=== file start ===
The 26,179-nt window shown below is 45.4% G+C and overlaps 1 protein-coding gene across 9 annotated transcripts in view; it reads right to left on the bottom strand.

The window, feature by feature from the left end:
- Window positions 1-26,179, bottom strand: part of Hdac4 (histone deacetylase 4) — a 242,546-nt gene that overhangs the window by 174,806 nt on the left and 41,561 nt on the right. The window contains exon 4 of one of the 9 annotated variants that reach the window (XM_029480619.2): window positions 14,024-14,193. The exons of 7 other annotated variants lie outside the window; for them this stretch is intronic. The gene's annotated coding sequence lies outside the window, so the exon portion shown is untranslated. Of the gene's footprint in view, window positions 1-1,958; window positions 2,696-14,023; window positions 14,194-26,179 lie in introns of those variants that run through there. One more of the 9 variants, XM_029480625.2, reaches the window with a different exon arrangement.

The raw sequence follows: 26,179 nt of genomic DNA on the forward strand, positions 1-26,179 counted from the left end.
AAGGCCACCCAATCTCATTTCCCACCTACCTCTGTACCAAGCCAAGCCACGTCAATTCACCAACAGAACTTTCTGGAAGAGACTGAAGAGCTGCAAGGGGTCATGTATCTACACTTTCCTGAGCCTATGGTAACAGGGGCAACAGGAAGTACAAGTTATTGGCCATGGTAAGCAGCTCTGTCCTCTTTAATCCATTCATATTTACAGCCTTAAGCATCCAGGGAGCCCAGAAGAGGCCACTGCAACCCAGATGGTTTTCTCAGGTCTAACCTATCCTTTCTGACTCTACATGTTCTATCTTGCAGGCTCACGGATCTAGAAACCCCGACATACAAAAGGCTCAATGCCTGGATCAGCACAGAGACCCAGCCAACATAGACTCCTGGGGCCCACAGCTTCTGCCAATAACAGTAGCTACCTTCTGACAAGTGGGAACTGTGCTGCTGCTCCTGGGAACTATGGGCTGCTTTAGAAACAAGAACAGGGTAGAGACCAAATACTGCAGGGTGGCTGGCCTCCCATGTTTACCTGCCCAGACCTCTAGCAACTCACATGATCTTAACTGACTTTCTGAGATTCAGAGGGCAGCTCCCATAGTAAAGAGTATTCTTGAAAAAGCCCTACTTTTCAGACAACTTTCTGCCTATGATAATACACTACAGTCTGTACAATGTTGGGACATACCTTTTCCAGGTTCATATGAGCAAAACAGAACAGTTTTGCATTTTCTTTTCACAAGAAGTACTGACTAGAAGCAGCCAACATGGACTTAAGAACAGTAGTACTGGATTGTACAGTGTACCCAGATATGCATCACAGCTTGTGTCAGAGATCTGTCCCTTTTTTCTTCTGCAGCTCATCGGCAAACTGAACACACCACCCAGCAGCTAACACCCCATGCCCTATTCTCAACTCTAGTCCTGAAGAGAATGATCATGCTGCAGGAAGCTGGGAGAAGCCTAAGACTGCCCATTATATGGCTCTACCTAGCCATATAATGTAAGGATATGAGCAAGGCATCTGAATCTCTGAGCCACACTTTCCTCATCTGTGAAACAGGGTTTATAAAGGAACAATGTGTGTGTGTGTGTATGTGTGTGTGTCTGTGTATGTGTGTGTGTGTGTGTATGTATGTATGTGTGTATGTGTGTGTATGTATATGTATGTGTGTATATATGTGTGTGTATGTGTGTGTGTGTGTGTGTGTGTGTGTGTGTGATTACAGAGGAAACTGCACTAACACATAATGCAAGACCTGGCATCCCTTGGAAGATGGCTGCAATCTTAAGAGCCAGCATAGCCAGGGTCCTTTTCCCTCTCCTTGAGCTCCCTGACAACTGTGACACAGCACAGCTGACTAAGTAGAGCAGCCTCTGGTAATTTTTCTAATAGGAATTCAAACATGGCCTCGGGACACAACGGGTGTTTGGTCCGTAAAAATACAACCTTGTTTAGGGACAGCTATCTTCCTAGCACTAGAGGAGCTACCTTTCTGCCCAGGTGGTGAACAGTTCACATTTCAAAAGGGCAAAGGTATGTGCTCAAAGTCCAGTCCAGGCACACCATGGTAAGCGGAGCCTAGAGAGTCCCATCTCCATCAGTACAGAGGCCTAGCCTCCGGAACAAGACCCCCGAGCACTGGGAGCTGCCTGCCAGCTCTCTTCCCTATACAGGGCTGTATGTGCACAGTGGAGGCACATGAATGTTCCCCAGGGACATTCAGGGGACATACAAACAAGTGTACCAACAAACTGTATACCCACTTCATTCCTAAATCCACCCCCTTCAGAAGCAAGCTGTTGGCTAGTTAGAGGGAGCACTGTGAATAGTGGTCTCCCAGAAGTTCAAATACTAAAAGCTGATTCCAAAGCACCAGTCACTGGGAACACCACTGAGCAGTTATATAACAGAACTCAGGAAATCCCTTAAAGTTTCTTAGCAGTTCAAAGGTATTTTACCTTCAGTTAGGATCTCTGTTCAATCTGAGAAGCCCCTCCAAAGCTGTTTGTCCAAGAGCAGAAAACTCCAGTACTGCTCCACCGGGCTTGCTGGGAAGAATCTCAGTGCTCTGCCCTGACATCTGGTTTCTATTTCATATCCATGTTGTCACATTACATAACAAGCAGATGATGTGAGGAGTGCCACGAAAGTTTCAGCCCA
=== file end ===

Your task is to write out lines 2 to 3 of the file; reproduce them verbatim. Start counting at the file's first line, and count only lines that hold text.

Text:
The window, feature by feature from the left end:
- Window positions 1-26,179, bottom strand: part of Hdac4 (histone deacetylase 4) — a 242,546-nt gene that overhangs the window by 174,806 nt on the left and 41,561 nt on the right. The window contains exon 4 of one of the 9 annotated variants that reach the window (XM_029480619.2): window positions 14,024-14,193. The exons of 7 other annotated variants lie outside the window; for them this stretch is intronic. The gene's annotated coding sequence lies outside the window, so the exon portion shown is untranslated. Of the gene's footprint in view, window positions 1-1,958; window positions 2,696-14,023; window positions 14,194-26,179 lie in introns of those variants that run through there. One more of the 9 variants, XM_029480625.2, reaches the window with a different exon arrangement.